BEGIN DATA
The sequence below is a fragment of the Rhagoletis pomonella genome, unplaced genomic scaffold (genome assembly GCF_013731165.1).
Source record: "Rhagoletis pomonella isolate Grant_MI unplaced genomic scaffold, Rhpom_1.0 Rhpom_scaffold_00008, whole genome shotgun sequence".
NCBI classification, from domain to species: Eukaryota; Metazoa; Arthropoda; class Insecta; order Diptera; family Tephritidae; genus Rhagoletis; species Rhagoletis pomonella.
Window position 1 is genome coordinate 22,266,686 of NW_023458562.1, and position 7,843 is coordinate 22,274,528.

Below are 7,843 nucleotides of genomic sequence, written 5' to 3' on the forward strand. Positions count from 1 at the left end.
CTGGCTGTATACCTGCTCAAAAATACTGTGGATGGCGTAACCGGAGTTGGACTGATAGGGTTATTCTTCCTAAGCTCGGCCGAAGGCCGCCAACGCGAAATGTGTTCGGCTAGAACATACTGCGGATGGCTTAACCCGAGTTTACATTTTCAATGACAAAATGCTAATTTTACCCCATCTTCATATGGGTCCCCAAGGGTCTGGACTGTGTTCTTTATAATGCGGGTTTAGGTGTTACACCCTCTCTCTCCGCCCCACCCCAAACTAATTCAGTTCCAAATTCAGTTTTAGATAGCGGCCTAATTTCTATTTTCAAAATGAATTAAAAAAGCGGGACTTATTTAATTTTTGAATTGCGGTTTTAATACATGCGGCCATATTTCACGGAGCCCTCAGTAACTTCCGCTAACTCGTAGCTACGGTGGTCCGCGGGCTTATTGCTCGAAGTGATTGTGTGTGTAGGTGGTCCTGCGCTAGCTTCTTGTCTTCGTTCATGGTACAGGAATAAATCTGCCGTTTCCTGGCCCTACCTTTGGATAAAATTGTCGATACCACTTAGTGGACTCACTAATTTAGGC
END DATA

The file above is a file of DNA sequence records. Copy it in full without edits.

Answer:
The sequence below is a fragment of the Rhagoletis pomonella genome, unplaced genomic scaffold (genome assembly GCF_013731165.1).
Source record: "Rhagoletis pomonella isolate Grant_MI unplaced genomic scaffold, Rhpom_1.0 Rhpom_scaffold_00008, whole genome shotgun sequence".
NCBI classification, from domain to species: Eukaryota; Metazoa; Arthropoda; class Insecta; order Diptera; family Tephritidae; genus Rhagoletis; species Rhagoletis pomonella.
Window position 1 is genome coordinate 22,266,686 of NW_023458562.1, and position 7,843 is coordinate 22,274,528.

Below are 7,843 nucleotides of genomic sequence, written 5' to 3' on the forward strand. Positions count from 1 at the left end.
CTGGCTGTATACCTGCTCAAAAATACTGTGGATGGCGTAACCGGAGTTGGACTGATAGGGTTATTCTTCCTAAGCTCGGCCGAAGGCCGCCAACGCGAAATGTGTTCGGCTAGAACATACTGCGGATGGCTTAACCCGAGTTTACATTTTCAATGACAAAATGCTAATTTTACCCCATCTTCATATGGGTCCCCAAGGGTCTGGACTGTGTTCTTTATAATGCGGGTTTAGGTGTTACACCCTCTCTCTCCGCCCCACCCCAAACTAATTCAGTTCCAAATTCAGTTTTAGATAGCGGCCTAATTTCTATTTTCAAAATGAATTAAAAAAGCGGGACTTATTTAATTTTTGAATTGCGGTTTTAATACATGCGGCCATATTTCACGGAGCCCTCAGTAACTTCCGCTAACTCGTAGCTACGGTGGTCCGCGGGCTTATTGCTCGAAGTGATTGTGTGTGTAGGTGGTCCTGCGCTAGCTTCTTGTCTTCGTTCATGGTACAGGAATAAATCTGCCGTTTCCTGGCCCTACCTTTGGATAAAATTGTCGATACCACTTAGTGGACTCACTAATTTAGGC